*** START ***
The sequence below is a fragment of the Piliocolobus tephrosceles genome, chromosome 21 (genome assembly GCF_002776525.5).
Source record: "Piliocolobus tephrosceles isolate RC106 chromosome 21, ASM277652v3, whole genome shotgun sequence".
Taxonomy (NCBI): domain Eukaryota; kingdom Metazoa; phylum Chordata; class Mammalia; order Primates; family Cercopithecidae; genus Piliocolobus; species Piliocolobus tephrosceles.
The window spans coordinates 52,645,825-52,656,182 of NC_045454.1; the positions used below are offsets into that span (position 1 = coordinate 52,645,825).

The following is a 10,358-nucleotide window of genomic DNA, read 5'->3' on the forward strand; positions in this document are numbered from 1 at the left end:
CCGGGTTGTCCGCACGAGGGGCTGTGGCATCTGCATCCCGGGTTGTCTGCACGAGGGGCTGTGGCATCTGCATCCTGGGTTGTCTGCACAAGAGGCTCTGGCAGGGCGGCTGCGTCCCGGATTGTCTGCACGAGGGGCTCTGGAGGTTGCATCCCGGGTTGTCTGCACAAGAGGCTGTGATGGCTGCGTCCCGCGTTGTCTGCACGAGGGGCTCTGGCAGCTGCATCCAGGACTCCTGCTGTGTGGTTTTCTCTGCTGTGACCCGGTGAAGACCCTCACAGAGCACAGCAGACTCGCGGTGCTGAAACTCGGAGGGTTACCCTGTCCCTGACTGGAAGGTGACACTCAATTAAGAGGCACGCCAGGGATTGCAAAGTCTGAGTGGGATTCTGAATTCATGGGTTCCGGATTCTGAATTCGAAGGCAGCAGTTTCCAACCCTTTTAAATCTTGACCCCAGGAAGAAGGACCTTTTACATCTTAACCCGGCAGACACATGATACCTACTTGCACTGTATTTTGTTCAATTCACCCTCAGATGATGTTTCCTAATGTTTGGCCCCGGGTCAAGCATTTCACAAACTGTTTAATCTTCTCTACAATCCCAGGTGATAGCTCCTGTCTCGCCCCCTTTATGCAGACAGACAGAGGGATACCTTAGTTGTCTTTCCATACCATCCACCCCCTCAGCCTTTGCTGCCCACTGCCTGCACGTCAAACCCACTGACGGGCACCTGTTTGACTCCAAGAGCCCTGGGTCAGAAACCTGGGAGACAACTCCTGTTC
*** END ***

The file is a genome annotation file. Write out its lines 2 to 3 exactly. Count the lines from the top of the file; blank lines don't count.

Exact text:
Source record: "Piliocolobus tephrosceles isolate RC106 chromosome 21, ASM277652v3, whole genome shotgun sequence".
Taxonomy (NCBI): domain Eukaryota; kingdom Metazoa; phylum Chordata; class Mammalia; order Primates; family Cercopithecidae; genus Piliocolobus; species Piliocolobus tephrosceles.